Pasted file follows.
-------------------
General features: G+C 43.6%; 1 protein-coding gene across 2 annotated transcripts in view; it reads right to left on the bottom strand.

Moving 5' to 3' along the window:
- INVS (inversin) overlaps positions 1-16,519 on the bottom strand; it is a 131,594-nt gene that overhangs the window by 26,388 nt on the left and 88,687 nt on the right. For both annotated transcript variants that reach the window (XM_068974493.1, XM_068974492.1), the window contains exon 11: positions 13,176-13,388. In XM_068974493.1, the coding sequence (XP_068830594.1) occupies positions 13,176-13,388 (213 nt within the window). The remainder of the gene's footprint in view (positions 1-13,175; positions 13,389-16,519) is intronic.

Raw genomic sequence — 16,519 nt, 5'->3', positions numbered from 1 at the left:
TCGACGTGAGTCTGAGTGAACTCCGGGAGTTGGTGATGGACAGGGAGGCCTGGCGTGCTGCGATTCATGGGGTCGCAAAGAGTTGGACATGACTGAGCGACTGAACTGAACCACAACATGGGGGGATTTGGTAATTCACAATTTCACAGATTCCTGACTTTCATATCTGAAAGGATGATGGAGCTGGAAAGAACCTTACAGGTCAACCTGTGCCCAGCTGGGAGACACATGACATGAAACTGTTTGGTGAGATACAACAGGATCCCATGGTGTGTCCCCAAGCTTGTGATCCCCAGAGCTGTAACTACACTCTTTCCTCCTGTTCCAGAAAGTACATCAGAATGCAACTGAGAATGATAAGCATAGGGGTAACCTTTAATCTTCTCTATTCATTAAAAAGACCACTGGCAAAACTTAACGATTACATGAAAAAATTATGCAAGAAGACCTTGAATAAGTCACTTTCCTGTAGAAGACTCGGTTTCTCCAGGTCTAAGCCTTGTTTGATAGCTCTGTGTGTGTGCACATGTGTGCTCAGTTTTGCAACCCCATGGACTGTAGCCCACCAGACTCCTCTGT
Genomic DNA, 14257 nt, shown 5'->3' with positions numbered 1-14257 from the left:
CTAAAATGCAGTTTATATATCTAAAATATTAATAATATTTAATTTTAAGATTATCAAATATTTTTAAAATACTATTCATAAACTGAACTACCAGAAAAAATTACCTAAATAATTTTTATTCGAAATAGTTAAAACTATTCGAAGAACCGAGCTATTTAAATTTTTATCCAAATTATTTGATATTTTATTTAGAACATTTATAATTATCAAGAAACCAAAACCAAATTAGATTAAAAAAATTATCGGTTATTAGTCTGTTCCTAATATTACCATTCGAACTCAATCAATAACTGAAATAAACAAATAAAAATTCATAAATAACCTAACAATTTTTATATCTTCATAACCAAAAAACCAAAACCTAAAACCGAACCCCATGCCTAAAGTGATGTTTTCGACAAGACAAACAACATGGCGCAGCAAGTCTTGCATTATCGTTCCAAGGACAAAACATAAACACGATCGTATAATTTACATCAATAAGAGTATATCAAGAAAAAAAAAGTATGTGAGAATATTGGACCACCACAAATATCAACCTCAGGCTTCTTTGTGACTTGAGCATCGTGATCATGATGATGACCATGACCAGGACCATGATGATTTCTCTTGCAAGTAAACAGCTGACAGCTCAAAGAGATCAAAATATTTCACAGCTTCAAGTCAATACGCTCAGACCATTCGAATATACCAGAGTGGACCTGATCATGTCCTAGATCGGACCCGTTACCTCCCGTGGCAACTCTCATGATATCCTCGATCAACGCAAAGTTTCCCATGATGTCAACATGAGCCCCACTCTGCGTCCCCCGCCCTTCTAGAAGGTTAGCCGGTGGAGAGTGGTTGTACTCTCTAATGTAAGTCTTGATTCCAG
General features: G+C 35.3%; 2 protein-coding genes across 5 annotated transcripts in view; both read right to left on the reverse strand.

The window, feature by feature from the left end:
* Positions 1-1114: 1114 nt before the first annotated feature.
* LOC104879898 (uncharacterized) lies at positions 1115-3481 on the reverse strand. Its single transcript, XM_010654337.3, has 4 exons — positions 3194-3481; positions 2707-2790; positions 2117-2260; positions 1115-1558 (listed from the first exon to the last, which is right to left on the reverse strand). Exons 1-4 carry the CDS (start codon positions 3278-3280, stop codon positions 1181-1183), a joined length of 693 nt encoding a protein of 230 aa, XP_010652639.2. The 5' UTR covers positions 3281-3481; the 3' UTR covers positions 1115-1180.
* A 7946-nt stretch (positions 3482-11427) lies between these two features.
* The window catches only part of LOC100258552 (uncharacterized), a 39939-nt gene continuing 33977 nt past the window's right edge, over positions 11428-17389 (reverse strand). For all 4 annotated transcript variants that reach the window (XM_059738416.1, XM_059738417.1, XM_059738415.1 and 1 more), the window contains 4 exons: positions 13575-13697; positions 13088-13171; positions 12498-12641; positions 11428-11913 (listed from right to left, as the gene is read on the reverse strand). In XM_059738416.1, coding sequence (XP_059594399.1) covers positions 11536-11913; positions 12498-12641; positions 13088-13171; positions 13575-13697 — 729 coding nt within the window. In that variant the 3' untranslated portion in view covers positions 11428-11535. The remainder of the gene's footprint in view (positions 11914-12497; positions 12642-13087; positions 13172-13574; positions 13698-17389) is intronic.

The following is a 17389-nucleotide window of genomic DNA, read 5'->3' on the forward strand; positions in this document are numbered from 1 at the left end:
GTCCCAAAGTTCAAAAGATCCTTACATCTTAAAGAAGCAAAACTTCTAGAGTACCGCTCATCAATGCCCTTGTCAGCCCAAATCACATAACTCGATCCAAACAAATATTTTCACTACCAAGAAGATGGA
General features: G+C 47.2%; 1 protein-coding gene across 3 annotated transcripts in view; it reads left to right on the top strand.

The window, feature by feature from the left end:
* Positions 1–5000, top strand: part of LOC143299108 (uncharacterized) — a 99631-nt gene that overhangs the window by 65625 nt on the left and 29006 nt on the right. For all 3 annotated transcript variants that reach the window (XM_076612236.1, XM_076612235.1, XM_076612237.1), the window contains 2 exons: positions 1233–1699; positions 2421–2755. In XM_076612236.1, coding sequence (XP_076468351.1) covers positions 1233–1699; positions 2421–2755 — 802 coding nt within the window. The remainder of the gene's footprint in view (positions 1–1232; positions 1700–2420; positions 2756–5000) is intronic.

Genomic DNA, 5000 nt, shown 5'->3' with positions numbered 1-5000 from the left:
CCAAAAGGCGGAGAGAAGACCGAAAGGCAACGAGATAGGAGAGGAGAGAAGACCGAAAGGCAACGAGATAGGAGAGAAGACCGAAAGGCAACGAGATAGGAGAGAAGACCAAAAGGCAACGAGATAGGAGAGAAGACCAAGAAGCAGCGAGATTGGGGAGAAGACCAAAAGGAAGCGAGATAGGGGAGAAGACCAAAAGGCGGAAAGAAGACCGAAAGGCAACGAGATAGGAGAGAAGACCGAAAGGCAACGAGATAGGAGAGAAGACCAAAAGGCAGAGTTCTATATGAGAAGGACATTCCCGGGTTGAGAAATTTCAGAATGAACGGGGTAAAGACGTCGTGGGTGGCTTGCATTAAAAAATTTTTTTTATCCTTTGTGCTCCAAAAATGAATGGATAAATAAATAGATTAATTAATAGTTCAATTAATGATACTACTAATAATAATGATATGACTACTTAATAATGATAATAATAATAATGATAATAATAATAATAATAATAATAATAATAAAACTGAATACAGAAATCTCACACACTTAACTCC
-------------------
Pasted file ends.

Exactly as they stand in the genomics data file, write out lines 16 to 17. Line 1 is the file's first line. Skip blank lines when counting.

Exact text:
General features: G+C 47.2%; 1 protein-coding gene across 3 annotated transcripts in view; it reads left to right on the top strand.

The window, feature by feature from the left end: